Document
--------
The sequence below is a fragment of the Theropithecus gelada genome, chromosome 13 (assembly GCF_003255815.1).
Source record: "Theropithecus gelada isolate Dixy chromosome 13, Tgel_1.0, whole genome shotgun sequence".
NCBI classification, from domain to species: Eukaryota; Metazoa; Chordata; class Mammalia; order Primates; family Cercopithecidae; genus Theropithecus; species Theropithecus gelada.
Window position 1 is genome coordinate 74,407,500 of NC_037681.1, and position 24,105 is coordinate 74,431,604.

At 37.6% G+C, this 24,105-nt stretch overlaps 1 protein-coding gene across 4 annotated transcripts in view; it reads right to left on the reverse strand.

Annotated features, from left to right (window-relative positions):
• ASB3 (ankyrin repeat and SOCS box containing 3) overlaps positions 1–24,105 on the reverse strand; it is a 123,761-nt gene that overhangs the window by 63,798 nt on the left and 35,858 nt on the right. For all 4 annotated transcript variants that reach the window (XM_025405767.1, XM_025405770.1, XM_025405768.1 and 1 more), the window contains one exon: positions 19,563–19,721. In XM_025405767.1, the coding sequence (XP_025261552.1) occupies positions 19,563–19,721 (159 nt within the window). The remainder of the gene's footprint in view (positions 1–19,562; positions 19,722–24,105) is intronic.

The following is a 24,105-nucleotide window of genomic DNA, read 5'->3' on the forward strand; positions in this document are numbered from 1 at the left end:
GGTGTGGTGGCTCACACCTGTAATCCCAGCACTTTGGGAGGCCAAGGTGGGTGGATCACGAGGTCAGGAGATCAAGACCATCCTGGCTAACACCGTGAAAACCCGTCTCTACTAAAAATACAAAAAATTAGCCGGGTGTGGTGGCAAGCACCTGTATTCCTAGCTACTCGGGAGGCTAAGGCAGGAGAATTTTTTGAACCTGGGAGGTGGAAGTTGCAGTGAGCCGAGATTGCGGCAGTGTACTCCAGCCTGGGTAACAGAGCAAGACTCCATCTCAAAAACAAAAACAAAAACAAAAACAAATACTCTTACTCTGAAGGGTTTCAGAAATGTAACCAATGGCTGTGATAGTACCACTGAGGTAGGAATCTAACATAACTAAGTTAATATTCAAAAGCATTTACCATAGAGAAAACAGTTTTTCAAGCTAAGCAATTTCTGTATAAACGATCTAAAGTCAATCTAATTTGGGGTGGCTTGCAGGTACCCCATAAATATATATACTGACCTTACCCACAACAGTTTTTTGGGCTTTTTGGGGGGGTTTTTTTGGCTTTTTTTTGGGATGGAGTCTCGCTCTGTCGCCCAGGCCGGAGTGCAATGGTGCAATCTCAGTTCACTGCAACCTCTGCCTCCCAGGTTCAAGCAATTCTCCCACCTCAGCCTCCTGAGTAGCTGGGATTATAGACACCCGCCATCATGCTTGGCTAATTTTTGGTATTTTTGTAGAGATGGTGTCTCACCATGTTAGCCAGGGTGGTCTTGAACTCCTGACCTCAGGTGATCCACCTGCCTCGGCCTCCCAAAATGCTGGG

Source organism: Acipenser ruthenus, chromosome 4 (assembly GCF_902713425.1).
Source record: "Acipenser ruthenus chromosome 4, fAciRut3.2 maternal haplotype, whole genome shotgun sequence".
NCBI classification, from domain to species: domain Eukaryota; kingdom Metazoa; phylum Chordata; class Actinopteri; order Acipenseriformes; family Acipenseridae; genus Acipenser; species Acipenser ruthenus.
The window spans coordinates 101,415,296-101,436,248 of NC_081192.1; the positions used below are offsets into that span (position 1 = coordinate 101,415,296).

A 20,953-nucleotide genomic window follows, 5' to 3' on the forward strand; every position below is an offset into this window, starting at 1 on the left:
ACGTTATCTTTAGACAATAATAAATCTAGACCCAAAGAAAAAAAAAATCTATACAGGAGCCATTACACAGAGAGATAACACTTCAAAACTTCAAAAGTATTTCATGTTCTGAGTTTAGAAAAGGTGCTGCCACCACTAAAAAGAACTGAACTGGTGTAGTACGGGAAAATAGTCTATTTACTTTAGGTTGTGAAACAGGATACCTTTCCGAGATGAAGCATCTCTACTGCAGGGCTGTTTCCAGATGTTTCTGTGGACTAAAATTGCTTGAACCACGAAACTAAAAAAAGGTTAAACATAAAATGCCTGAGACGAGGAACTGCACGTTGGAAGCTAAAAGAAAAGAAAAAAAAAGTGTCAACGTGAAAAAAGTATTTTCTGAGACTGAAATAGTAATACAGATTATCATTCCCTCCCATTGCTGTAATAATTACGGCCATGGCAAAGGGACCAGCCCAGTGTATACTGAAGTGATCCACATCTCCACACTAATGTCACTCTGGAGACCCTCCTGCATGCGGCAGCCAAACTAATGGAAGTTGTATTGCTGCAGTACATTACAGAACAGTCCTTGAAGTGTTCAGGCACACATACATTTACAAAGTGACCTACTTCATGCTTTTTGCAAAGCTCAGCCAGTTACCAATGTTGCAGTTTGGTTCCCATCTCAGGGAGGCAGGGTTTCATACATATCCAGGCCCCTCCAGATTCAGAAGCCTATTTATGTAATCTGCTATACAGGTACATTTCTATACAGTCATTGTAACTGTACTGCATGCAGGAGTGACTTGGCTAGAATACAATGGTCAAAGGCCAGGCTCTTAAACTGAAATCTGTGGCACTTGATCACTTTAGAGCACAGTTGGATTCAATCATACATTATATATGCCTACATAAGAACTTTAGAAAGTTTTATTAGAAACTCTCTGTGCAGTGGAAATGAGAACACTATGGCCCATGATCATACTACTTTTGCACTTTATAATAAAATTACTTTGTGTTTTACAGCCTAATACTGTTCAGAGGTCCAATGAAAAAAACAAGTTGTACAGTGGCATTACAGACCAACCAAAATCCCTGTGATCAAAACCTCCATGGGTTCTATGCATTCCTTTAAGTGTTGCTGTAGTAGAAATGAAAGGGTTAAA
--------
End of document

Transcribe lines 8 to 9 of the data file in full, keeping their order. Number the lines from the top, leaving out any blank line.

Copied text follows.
The following is a 24,105-nucleotide window of genomic DNA, read 5'->3' on the forward strand; positions in this document are numbered from 1 at the left end:
GGTGTGGTGGCTCACACCTGTAATCCCAGCACTTTGGGAGGCCAAGGTGGGTGGATCACGAGGTCAGGAGATCAAGACCATCCTGGCTAACACCGTGAAAACCCGTCTCTACTAAAAATACAAAAAATTAGCCGGGTGTGGTGGCAAGCACCTGTATTCCTAGCTACTCGGGAGGCTAAGGCAGGAGAATTTTTTGAACCTGGGAGGTGGAAGTTGCAGTGAGCCGAGATTGCGGCAGTGTACTCCAGCCTGGGTAACAGAGCAAGACTCCATCTCAAAAACAAAAACAAAAACAAAAACAAATACTCTTACTCTGAAGGGTTTCAGAAATGTAACCAATGGCTGTGATAGTACCACTGAGGTAGGAATCTAACATAACTAAGTTAATATTCAAAAGCATTTACCATAGAGAAAACAGTTTTTCAAGCTAAGCAATTTCTGTATAAACGATCTAAAGTCAATCTAATTTGGGGTGGCTTGCAGGTACCCCATAAATATATATACTGACCTTACCCACAACAGTTTTTTGGGCTTTTTGGGGGGGTTTTTTTGGCTTTTTTTTGGGATGGAGTCTCGCTCTGTCGCCCAGGCCGGAGTGCAATGGTGCAATCTCAGTTCACTGCAACCTCTGCCTCCCAGGTTCAAGCAATTCTCCCACCTCAGCCTCCTGAGTAGCTGGGATTATAGACACCCGCCATCATGCTTGGCTAATTTTTGGTATTTTTGTAGAGATGGTGTCTCACCATGTTAGCCAGGGTGGTCTTGAACTCCTGACCTCAGGTGATCCACCTGCCTCGGCCTCCCAAAATGCTGGG